The choice of reticle is crucial: it is bad to choose something too complicated but worse to choose something too simple. The capabilities of modern ballistic reticles, when given a little practice, allow a shooter to quickly and easily correct a missed shot or apply a hold against a moving target or wind. A simple crosshair may work well enough, but you’ll need a lot more experience, trial and error to get the most from your rifle with one of them.
For a general purpose defensive or duty rifle, the premier magnified optic of our era is called the LPVO: low-power variable optic, a scope that offers magnification up to around 8x, and can usually dial down to 1x, or very near 1x, to allow it to be used with some efficiency at very close range, where scopes have historically been a liability. While costly, and usually heavier than their fixed power relatives, these optics offer excellent versatility and capability in all conditions.
Modern scopes are very rugged and typically hold their zero well when paired with a good mount. Another advantage is the fact you do not have to rely on batteries for basic functionality: if a scope that uses a battery runs out of juice or you simply cannot rustle one up, all you will lose is the ability to illuminate the reticle. Reticles are etched into the lenses themselves and won’t disappear just because you run out of power.
Speaking of mounts, that is a rub when selecting a scope. You’ll need to pick mount or rings to install it on your rifle, as most scopes don’t include them or have an integrated mount. This can introduce a fair bit of complexity and extra cost, as your mount is crucial to ensure accuracy and ruggedness. You’ll need your mount to not only fit the scope tube itself, but also position it at the proper height for you to achieve proper, comfortable eye relief in a variety of positions. This is easier said than done depending on your combination of rifle, scope and mount. Additionally, most mounting solutions for scopes will preclude the use of any iron sights without the removal of the scope or installation of specialty offset backup sights.
Like RDSs, you will generally get what you pay for when buying a scope, and nice ones will often cost significantly more than the rifle you are mounting them on. They are definitely investments! Costs vary dramatically: a solid, dependable, mid-power scope with quality mount may run you anywhere from $500 to over $1000 depending on manufacturer, options, and whether or not it is variable. A long range variable from a world-class manufacturer with a top-tier mount, locking turrets and zero stops will handily cost several thousand dollars. Whatever you are shopping for, you need to be sure you are getting the right tool for the job, as the costs involved with scopes are significant, even for low magnification setups.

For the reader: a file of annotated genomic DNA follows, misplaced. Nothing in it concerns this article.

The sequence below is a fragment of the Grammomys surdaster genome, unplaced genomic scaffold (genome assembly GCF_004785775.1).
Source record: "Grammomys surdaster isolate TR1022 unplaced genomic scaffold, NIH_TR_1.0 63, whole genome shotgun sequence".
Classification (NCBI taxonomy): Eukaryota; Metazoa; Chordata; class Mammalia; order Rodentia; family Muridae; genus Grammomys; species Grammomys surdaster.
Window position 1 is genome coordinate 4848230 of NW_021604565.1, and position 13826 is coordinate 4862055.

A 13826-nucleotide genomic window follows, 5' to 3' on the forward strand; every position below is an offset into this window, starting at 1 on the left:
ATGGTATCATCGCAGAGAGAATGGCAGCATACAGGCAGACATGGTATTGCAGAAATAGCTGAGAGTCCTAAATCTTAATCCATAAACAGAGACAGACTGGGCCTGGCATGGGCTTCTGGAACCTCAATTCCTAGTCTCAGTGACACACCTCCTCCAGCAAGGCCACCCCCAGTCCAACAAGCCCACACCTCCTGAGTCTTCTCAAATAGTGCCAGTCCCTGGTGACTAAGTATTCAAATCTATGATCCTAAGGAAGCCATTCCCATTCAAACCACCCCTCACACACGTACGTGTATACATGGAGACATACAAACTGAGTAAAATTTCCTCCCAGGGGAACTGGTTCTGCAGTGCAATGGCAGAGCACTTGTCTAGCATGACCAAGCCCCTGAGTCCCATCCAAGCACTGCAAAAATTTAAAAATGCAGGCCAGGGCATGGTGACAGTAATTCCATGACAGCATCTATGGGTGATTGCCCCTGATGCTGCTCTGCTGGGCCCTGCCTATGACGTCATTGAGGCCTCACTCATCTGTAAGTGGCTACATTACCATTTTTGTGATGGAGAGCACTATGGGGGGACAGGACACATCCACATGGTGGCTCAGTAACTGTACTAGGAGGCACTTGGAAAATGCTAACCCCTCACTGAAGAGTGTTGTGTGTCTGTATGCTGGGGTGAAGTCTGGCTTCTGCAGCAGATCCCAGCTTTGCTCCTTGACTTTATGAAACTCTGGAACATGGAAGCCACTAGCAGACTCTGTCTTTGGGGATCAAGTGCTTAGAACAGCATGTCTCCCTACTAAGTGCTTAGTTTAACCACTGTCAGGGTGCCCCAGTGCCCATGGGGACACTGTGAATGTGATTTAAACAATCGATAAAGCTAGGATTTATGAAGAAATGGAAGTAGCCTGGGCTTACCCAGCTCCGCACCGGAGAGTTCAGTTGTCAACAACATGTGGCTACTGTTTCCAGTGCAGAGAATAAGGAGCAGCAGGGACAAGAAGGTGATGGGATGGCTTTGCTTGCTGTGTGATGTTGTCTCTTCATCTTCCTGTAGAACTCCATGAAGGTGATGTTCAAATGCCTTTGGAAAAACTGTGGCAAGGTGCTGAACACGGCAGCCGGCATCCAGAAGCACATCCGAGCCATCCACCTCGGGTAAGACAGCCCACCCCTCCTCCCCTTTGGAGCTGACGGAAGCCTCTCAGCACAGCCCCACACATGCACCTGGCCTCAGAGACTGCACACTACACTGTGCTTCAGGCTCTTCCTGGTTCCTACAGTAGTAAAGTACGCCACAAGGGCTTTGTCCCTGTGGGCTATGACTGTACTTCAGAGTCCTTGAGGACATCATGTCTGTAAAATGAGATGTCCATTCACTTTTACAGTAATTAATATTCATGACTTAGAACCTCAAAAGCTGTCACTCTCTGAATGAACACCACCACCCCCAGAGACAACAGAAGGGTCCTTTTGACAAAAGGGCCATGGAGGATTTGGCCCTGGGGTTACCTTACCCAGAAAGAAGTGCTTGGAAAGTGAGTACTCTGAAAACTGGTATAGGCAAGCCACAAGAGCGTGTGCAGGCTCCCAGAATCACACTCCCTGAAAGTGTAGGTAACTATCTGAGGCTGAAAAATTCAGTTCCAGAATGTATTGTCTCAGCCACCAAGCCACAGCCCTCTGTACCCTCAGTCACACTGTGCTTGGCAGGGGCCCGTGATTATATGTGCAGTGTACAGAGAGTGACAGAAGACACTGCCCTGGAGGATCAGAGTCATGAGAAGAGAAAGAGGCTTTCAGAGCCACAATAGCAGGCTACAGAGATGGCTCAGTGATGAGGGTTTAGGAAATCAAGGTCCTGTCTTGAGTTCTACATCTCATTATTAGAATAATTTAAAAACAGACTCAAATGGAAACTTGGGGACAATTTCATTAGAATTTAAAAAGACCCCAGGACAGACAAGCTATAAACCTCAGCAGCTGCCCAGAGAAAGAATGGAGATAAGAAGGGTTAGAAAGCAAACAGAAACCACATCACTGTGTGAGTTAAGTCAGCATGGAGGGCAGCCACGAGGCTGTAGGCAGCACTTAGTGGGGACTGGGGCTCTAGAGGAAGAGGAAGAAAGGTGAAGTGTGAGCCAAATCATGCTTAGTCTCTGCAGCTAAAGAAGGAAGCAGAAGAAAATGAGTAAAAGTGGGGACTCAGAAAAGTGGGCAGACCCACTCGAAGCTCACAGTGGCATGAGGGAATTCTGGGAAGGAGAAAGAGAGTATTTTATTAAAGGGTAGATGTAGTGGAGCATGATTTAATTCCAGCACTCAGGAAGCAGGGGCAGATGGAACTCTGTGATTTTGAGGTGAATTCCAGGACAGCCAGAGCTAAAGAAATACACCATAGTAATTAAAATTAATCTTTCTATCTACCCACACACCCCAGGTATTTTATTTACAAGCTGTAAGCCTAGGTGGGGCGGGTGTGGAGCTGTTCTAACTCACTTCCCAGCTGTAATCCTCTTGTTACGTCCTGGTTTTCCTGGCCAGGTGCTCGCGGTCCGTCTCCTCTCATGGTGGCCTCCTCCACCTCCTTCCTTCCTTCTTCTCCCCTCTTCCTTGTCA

There are entirely too many scopes to even begin listing a fraction of them. At any rate, some popular and iconic models are shown below.
- Vortex Strike Eagle 1-8×24 – A decent offering for those looking to get into the LPVO game on a budget. Feature packed and a good value for a fun gun.
- Trijicon ACOG series – The legendary ACOG has long been the standard for dead-hard, compact fixed-power combat optics. Costly, and showing their age next to LPVO’s, but still a good choice for a general purpose scope.
- Bushnell Elite Long Range Hunter 3-12×44 – Bushnell has stepped up their game quite a bit in recent years and is offering quite a few inspired, good quality scopes at competitive prices. For an all-season scope for hunting or other long range work, it is hard to go wrong with this one.
- Leupold VX-6HD 3-18×44 – Leupold is legendary in optics for their ruggedness, excellent glass and consistency. The VX-6HD is no exception, and a supremely capable scope if you have the coin.
If you don’t know precisely what you are getting into when looking for a scope, head to a dealer. The variables involved with mounting and positioning alone will create headaches if you need to return something or run into an unforeseen problem with installation.
A Word on Optics and Skill
Lots of people will tell you to get an optic because they help you shoot better. In a word, bullcrap!
What?! How can I say that after I spent the past 2,500 words or so telling you how great optics are and what to look for? Hear me out: optics don’t help you shoot better, they help you see better. Now, seeing is a big part of shooting, and seeing better often equates to better shooting, but no optic changes a single thing about the rest of the fundamentals of marksmanship. If you screw those up, a $3,000 optic might as well be a toy telescope.
Indeed, many a new user to scopes report some growing pains thanks to watching that reticle dance all over the target with a mind of its own. Unable to steady it, some shooters get flustered and start shanking shots that they would have nailed with irons. It isn’t the scope making you tremble; it is merely showing you the swaying that was always there. Now all that is left for you to do is try to minimize it and break the shot when it is acceptable.
Similarly an RDS won’t turn Elmer Fudd into John Wick; if your fundamentals are garbage, a red-dot will not shore them up. It will certainly simplify your sighting, but nothing else; not your grip, trigger press or follow-through.
Keep that in mind before you look for a hardware solution to what might be a lack of training or practice.
Chosen judiciously, there is no other accessory that offers the decisive advantages and increase in capability for a rifle shooter that optics do. There is a scope or RDS for every task. By carefully assessing your requirements you can rest assured you’ll install the right sight for your needs.
What’s your favorite optic? Do you run a scope or RDS? Let us know what you think in the comments!
Charles Yor is an advocate of low-profile preparation, readiness as a virtue and avoiding trouble before it starts. He has enjoyed a long career in personal security implementation throughout the lower 48 of the United States.